The Effect of Obesity on Outcomes among Injured Patients

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Abstract

Introduction:

The potential consequences of obesity in trauma patients are significant, yet incompletely defined by previous studies.

Objectives:

To evaluate the effect of obesity on morbidity and mortality among injured patients.

Methods:

Medical records of all trauma patients evaluated at an American College of Surgeons verified Level I trauma center over a 1-year period were retrospectively reviewed. Morbidity and mortality were assessed after patients were stratified according to body mass index (BMI=kilograms/meters2) and injury severity score.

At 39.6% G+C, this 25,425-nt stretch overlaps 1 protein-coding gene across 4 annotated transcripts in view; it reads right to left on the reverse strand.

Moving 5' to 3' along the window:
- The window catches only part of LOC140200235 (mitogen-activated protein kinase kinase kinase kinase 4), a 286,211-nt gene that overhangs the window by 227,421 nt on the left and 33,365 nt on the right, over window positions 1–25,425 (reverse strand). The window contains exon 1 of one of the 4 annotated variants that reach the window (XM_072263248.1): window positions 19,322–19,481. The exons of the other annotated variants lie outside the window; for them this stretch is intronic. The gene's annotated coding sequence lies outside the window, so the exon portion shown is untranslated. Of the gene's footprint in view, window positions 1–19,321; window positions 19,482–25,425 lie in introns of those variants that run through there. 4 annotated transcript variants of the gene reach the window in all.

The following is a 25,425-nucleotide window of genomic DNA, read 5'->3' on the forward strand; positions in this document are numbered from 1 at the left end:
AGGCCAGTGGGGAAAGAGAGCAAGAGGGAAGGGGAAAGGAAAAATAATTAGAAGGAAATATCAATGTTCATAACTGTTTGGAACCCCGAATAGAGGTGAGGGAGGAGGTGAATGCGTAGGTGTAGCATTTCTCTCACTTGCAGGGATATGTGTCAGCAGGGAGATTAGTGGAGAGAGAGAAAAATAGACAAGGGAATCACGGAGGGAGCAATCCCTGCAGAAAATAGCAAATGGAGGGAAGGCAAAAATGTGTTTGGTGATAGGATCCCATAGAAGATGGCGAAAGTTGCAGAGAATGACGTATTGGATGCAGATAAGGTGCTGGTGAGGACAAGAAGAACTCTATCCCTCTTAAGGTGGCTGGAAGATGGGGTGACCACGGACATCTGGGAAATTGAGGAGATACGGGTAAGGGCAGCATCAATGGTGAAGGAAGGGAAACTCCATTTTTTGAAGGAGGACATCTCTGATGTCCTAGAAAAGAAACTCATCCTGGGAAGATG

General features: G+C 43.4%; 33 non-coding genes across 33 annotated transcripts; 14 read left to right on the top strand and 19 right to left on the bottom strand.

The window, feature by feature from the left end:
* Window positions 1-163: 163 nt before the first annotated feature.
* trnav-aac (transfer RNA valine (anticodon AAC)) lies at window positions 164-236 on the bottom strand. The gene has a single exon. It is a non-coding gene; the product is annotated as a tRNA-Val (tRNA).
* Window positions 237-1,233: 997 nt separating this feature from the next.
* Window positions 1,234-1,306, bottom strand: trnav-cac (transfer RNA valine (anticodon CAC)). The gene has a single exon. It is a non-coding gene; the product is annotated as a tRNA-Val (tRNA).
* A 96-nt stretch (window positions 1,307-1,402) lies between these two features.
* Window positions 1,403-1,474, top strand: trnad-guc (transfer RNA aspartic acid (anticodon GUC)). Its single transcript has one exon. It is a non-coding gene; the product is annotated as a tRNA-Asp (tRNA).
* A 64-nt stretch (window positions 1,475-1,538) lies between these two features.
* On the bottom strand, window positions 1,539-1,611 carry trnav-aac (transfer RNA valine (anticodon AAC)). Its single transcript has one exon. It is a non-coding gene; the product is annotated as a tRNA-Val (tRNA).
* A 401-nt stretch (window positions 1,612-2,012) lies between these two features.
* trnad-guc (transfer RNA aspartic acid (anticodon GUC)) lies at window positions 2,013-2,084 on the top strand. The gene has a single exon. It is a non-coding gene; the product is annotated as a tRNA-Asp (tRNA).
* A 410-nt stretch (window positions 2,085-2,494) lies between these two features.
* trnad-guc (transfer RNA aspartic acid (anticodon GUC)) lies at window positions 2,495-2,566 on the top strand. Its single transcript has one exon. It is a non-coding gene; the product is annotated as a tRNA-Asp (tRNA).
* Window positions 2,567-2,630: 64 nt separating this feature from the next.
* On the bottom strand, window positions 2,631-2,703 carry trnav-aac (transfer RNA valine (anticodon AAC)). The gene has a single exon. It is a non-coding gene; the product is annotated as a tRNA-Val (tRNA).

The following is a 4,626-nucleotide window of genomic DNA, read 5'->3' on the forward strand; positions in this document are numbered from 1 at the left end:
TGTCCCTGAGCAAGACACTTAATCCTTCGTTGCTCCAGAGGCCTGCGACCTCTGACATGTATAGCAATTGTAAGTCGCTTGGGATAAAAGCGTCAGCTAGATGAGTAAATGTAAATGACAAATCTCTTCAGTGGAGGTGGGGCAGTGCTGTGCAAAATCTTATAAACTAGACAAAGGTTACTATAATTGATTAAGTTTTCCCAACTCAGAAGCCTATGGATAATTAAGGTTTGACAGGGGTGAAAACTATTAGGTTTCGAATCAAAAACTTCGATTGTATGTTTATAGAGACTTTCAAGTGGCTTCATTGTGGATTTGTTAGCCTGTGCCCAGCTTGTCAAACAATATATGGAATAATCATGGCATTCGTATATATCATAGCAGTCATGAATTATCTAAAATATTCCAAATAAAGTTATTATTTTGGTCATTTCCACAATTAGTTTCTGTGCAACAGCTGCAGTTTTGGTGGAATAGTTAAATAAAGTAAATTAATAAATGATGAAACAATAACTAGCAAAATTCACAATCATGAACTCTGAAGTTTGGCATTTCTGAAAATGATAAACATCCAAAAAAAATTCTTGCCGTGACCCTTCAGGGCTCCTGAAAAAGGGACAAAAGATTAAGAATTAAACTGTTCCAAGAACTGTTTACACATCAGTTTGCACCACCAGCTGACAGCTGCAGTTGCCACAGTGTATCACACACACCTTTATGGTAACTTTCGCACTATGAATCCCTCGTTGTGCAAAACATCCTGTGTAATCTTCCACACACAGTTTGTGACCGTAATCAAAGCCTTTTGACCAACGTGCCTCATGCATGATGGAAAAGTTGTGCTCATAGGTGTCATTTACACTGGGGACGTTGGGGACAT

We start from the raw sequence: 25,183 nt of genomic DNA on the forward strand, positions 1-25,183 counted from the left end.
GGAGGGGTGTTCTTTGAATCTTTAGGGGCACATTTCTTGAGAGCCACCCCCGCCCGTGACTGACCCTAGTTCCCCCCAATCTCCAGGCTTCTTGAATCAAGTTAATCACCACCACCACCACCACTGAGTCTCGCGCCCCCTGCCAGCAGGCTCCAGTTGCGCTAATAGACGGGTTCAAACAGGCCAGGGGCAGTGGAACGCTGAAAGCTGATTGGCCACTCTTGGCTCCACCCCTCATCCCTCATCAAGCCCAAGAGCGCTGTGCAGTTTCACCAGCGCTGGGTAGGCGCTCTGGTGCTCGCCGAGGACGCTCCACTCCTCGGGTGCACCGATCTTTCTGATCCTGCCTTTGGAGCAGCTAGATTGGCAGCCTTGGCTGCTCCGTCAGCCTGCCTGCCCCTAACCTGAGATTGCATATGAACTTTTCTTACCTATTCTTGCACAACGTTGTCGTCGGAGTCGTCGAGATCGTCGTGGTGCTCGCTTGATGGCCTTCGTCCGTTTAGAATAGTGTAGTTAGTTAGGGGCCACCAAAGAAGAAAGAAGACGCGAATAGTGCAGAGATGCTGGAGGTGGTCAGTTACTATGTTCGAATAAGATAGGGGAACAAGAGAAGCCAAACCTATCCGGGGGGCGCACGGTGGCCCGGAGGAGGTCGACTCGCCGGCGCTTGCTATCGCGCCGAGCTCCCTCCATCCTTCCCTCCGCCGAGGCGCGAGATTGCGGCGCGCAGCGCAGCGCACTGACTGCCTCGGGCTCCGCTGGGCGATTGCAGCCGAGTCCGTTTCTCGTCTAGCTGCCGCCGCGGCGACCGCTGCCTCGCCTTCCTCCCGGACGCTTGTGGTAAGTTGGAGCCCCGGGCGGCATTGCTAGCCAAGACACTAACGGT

Results:

The mortality of patients with a BMI ≥35 (obese patients) was 10.7% versus 4.1% for patients with a BMI<35 (lean patients, p = 0.003). Nearly 27% of obese patients versus 17.6% of lean patients experienced one or more complications while in the hospital (p = 0.02).

Conclusions:

Obese patients are significantly more likely than lean patients to experience complications and death after a traumatic event. This effect is enhanced with higher levels of injury.

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